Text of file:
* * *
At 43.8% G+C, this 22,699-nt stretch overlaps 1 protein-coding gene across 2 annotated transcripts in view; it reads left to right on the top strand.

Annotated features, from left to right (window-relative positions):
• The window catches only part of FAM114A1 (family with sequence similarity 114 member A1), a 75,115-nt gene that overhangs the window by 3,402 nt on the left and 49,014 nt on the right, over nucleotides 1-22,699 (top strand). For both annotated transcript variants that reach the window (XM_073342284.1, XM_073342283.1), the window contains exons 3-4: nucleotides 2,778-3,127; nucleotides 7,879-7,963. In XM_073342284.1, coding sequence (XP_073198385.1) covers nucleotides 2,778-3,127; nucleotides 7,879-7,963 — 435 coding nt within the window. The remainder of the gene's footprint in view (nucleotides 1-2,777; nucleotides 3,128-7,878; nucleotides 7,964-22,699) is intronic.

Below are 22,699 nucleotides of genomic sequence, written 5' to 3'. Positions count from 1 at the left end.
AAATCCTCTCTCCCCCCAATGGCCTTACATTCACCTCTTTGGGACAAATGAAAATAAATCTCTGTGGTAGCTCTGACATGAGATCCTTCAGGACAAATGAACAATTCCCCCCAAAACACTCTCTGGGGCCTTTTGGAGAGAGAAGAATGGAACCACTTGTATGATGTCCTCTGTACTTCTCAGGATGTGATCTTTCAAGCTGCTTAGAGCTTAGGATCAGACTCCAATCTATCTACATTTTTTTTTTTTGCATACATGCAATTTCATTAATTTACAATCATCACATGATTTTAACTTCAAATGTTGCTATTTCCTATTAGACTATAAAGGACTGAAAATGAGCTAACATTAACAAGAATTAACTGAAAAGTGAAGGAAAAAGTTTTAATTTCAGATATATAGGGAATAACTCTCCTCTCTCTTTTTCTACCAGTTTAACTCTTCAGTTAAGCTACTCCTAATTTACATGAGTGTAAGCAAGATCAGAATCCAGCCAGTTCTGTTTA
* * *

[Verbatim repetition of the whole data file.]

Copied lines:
At 43.8% G+C, this 22,699-nt stretch overlaps 1 protein-coding gene across 2 annotated transcripts in view; it reads left to right on the top strand.

Annotated features, from left to right (window-relative positions):
• The window catches only part of FAM114A1 (family with sequence similarity 114 member A1), a 75,115-nt gene that overhangs the window by 3,402 nt on the left and 49,014 nt on the right, over nucleotides 1-22,699 (top strand). For both annotated transcript variants that reach the window (XM_073342284.1, XM_073342283.1), the window contains exons 3-4: nucleotides 2,778-3,127; nucleotides 7,879-7,963. In XM_073342284.1, coding sequence (XP_073198385.1) covers nucleotides 2,778-3,127; nucleotides 7,879-7,963 — 435 coding nt within the window. The remainder of the gene's footprint in view (nucleotides 1-2,777; nucleotides 3,128-7,878; nucleotides 7,964-22,699) is intronic.

Below are 22,699 nucleotides of genomic sequence, written 5' to 3'. Positions count from 1 at the left end.
AAATCCTCTCTCCCCCCAATGGCCTTACATTCACCTCTTTGGGACAAATGAAAATAAATCTCTGTGGTAGCTCTGACATGAGATCCTTCAGGACAAATGAACAATTCCCCCCAAAACACTCTCTGGGGCCTTTTGGAGAGAGAAGAATGGAACCACTTGTATGATGTCCTCTGTACTTCTCAGGATGTGATCTTTCAAGCTGCTTAGAGCTTAGGATCAGACTCCAATCTATCTACATTTTTTTTTTTTGCATACATGCAATTTCATTAATTTACAATCATCACATGATTTTAACTTCAAATGTTGCTATTTCCTATTAGACTATAAAGGACTGAAAATGAGCTAACATTAACAAGAATTAACTGAAAAGTGAAGGAAAAAGTTTTAATTTCAGATATATAGGGAATAACTCTCCTCTCTCTTTTTCTACCAGTTTAACTCTTCAGTTAAGCTACTCCTAATTTACATGAGTGTAAGCAAGATCAGAATCCAGCCAGTTCTGTTTA